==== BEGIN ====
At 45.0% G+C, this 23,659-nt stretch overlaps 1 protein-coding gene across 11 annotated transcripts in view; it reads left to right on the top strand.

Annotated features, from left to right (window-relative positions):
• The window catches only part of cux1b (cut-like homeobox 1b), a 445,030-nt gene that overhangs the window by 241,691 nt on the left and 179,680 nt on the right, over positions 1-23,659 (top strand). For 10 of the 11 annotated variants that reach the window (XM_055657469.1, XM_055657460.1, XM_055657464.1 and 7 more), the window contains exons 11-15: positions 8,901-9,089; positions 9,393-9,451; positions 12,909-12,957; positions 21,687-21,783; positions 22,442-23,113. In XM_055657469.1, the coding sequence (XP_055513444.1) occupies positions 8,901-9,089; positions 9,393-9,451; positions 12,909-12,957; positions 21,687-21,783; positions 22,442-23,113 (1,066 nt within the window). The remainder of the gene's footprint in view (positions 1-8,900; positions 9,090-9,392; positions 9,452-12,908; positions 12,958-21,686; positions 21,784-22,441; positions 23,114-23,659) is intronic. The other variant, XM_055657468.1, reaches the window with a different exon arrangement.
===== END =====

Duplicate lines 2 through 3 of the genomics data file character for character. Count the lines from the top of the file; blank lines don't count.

Annotated features, from left to right (window-relative positions):
• The window catches only part of cux1b (cut-like homeobox 1b), a 445,030-nt gene that overhangs the window by 241,691 nt on the left and 179,680 nt on the right, over positions 1-23,659 (top strand). For 10 of the 11 annotated variants that reach the window (XM_055657469.1, XM_055657460.1, XM_055657464.1 and 7 more), the window contains exons 11-15: positions 8,901-9,089; positions 9,393-9,451; positions 12,909-12,957; positions 21,687-21,783; positions 22,442-23,113. In XM_055657469.1, the coding sequence (XP_055513444.1) occupies positions 8,901-9,089; positions 9,393-9,451; positions 12,909-12,957; positions 21,687-21,783; positions 22,442-23,113 (1,066 nt within the window). The remainder of the gene's footprint in view (positions 1-8,900; positions 9,090-9,392; positions 9,452-12,908; positions 12,958-21,686; positions 21,784-22,441; positions 23,114-23,659) is intronic. The other variant, XM_055657468.1, reaches the window with a different exon arrangement.